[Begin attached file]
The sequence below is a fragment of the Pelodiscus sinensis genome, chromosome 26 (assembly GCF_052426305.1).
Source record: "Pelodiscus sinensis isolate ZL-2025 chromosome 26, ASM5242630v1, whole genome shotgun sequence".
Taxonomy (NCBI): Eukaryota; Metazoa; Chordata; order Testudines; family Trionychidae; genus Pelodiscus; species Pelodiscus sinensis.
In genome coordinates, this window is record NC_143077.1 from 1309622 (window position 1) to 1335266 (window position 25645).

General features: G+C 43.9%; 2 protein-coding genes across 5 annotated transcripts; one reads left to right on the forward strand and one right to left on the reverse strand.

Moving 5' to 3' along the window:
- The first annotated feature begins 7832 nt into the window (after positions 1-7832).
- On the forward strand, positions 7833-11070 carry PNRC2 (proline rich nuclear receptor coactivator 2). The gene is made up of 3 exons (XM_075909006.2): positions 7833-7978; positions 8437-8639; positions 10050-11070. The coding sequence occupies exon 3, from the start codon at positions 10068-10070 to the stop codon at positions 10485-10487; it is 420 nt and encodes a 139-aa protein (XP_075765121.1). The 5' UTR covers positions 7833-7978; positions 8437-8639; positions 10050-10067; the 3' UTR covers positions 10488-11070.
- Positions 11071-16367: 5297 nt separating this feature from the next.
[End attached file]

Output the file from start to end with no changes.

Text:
The sequence below is a fragment of the Pelodiscus sinensis genome, chromosome 26 (assembly GCF_052426305.1).
Source record: "Pelodiscus sinensis isolate ZL-2025 chromosome 26, ASM5242630v1, whole genome shotgun sequence".
Taxonomy (NCBI): Eukaryota; Metazoa; Chordata; order Testudines; family Trionychidae; genus Pelodiscus; species Pelodiscus sinensis.
In genome coordinates, this window is record NC_143077.1 from 1309622 (window position 1) to 1335266 (window position 25645).

General features: G+C 43.9%; 2 protein-coding genes across 5 annotated transcripts; one reads left to right on the forward strand and one right to left on the reverse strand.

Moving 5' to 3' along the window:
- The first annotated feature begins 7832 nt into the window (after positions 1-7832).
- On the forward strand, positions 7833-11070 carry PNRC2 (proline rich nuclear receptor coactivator 2). The gene is made up of 3 exons (XM_075909006.2): positions 7833-7978; positions 8437-8639; positions 10050-11070. The coding sequence occupies exon 3, from the start codon at positions 10068-10070 to the stop codon at positions 10485-10487; it is 420 nt and encodes a 139-aa protein (XP_075765121.1). The 5' UTR covers positions 7833-7978; positions 8437-8639; positions 10050-10067; the 3' UTR covers positions 10488-11070.
- Positions 11071-16367: 5297 nt separating this feature from the next.